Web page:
January 21, 2010
We left off promising a more in-depth discussion of jim's post. I understand that jim offers his series Proof Of God's Existence as a thought experiment, and that he's simply asking what our initial judgments would be, perhaps to help define the parameters of this "common sense inquiry" he alluded to in the introduction. Personally, I'm all for it, and as a writer I've always enjoyed reading jim, even his vitriolic tirades against me which were often colorful and creative (I even recall some limericks).
After setting up an odd series of events between Mary the neighborhood realtor and Carol the neighborhood skeptic, jim closes with the following set of questions:
Are Carol's [suspicion and uneasiness] justified at this point, slight though they be, or can they be summarily dismissed? Is this early foreboding of suspicion rational? Irrational? Pre-rational?
My short answer was that Carol's initial and ongoing uneasiness were justified, but any ongoing suspicion less so. Likewise, I answered that Carol's initial and ongoing uneasiness would also seem rational, but again, any ongoing suspicion less so. Tonight I'd like to address those questions in more detail, in hopes of churning out at least a provisional definition of justified belief.
So when exactly are one's belief's justified?
It's an important question, really, not to mention a tough one, tougher than any single blog post can realistically hope to address, I'd say. I've heard many arbitrary proclamations either this way or that, and I've even taken various stabs at it myself, for example in the MiracleQuest posts or here where we discussed a near-collision between a skateboarder and a civilian.
One author I recently read tackled the question by describing himself as a subject viewing a green, grassy field:
In approaching these topics in epistemology – the theory of knowledge and justification – it is appropriate to begin with perception. In my opening description, what I detailed was what I perceived: what I saw, heard, smelled, felt, and tasted. In describing my experience, I also expressed some of what I believed: that there was a green field before me, that there were bird songs, that there was a smell of roses, that my glass was cold to the touch, and that the tea tasted of mint. It seems altogether natural to believe these things given the kind of experience I had, and I think I justifiedly believe them…1
The Greek doxa translates roughly to belief, and what we're discussing here is sometimes referred to as doxastic justification. Audi's straight-forward approach gives at least a perfunctorily meaningful criterion to determine when our beliefs are justified, which — in this instance — basically boils down to perception, and preferably verifiable perception.
For example, when they witness an Mazda t-bone a parts truck at noon on some weekday, most people assume it really happened and was unintentional, hence the phrase automobile accident. Automobile accidents are not extraordinary claims, meaning they doesn't require us to explain anything that defies any currently accepted conventions. They occur regularly and depending on our proximity to our hypothetical accident, we might be able to retrieve empirical evidence consistent with the claim that a Mazda t-boned a parts truck at noon on some weekday. We might find an alternator still in the box behind the nearby doughnut shop, and we could theoretically place that box in the parts truck by connecting it to the vendor via identifying data. We might be able to locate a lens fragment from an Mazda that fits perfectly into the broken one on the car. If it were three weeks later and no physical evidence remained, we could look for witnesses. Any or all of these would be valid strategies one might use to justify their belief / conclusion that a Mazda really did t-bone a parts truck in an accident.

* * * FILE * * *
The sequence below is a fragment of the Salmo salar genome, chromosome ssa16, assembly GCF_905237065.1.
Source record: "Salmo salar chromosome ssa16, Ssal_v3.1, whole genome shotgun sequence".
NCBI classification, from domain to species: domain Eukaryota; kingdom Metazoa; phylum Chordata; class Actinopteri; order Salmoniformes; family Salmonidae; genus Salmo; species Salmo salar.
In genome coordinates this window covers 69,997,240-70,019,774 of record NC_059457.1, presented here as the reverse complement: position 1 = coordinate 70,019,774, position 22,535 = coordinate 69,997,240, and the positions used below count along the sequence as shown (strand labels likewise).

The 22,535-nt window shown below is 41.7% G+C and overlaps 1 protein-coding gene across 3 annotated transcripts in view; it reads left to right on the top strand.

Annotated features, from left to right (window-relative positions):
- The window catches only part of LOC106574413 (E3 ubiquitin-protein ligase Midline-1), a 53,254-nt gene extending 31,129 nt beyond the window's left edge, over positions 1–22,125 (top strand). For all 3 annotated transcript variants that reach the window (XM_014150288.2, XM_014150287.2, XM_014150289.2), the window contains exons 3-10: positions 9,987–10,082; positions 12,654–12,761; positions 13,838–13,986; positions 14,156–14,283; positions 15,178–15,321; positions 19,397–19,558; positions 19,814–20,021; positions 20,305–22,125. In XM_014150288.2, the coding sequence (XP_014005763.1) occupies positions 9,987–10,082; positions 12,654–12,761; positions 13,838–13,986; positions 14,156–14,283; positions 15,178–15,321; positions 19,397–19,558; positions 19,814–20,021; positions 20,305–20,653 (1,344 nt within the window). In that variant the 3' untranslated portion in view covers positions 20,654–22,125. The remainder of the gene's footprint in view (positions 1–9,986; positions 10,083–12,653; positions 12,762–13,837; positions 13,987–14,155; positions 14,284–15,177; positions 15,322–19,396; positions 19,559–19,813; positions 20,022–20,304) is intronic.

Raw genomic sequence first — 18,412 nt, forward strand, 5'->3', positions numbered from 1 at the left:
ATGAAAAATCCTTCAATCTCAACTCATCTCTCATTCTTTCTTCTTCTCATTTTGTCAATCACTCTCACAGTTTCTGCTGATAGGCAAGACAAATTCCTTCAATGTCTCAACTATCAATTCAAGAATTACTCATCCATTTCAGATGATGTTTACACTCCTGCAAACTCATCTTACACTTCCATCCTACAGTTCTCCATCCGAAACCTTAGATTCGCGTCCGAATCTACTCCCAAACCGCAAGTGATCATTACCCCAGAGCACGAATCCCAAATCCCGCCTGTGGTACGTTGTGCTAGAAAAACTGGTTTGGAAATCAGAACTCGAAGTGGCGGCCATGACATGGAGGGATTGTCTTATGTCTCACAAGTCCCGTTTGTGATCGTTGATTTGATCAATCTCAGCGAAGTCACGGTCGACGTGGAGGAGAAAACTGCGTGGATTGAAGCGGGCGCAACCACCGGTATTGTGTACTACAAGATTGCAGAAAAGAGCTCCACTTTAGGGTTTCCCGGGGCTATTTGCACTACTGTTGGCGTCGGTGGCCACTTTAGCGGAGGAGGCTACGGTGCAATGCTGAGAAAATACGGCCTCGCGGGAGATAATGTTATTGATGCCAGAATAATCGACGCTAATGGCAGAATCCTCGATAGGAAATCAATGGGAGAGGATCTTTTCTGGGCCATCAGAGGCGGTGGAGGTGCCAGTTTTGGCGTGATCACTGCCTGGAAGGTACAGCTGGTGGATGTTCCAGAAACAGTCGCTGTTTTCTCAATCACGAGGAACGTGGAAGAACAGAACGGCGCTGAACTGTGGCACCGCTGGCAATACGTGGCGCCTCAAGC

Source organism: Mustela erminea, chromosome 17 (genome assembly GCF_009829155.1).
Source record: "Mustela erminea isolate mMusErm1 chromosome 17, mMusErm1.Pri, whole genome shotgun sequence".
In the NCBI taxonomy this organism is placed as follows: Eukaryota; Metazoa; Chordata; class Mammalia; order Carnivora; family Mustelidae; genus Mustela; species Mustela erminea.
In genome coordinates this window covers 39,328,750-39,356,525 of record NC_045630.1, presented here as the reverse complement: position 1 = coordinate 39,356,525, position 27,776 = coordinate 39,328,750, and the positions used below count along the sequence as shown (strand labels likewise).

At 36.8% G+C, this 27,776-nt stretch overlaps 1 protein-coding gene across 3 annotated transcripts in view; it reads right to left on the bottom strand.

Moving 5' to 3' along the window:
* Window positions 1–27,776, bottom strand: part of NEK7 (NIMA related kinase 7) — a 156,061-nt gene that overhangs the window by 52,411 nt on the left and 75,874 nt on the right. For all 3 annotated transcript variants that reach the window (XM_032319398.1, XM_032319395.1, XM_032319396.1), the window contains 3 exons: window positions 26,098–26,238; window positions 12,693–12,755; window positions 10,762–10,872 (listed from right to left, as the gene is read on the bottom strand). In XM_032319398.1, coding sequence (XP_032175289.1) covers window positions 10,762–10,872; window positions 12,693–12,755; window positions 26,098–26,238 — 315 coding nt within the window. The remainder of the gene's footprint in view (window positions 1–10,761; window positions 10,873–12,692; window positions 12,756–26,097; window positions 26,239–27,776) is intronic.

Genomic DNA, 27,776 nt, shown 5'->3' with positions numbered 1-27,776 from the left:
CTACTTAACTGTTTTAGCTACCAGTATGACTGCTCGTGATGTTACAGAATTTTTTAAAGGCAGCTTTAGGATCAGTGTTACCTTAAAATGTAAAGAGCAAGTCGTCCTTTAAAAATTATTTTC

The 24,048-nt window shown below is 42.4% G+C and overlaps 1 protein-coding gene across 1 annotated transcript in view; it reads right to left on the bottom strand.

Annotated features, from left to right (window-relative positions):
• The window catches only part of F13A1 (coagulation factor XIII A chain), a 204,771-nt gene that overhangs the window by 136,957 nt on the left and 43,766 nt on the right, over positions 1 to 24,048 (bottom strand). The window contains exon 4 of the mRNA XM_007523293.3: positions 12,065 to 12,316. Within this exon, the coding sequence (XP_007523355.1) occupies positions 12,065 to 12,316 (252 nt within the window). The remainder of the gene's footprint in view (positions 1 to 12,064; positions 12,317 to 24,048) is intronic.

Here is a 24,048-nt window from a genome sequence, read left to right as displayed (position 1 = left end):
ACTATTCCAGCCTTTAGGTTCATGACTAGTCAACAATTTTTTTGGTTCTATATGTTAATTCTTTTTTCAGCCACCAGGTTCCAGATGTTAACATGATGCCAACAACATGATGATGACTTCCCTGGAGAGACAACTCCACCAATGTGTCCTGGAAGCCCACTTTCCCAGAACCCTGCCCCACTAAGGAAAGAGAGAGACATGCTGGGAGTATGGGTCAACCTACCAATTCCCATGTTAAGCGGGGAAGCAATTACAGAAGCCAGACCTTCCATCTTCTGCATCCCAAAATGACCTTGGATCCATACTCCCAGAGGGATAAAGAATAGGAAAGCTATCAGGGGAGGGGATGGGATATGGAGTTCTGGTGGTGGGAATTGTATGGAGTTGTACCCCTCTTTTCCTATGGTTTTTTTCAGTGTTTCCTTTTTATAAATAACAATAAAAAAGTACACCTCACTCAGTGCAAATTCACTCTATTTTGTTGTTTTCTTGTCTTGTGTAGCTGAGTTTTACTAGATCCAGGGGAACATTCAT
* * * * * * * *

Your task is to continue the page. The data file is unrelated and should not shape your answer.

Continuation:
By no means is this method failsafe, but it appears to be the best one we've got. Agree? Disagree?
I agree. We don't assume there's fire unless we see flames or smell smoke or feel heat, right? Without reason to doubt them, we trust our senses as accurate, right? When mentally healthy individuals perceive some event, they are justified to treat what they saw as objective reality. Accordingly, I would define "common sense inquiry" as basing assumptions on face value observations until given sufficient evidence to assume otherwise.
Yet, that raises another question: what constitutes "sufficient evidence to assume otherwise?"
My short answer would be demonstrable anomaly. After all, that's how science works, that's how courts of law work, that's how computer programmers work and that's how professional interrogators do their jobs. Cosmologists rule out models that aren't consistent with the empirical data. Juries disbelieve the defendant's statement that he was at home when prosecutors present physical evidence proving he was not. If the navigation bar doesn't display in IE6 the programmer knows there's a bug in his code. Investigators can't place a suspect at the scene of the crime without some anomalous data that contradicts the suspect's alibi.
Accordingly, I would be more open to metaphysically naturalist atheism if objects in my friend's house stayed at rest. I would be more open to cerebro-centric models of consciousness if scientists like Marianne George didn't document shared veridical dreams where the deceased possibly assist in empirical discoveries.
So then, my provisional definition of justified belief would be "conservatively-stated beliefs or conclusions that correspond to face value observation and are not sufficiently challenged by anomalous data." We'll return to the hypothetical automobile accident next time when we discuss the importance of unambiguous language and avoiding unnecessary presuppositions.
1) Audi, Robert Epistemology: A Contemporary Introduction to the Theory of Knowledge, p.1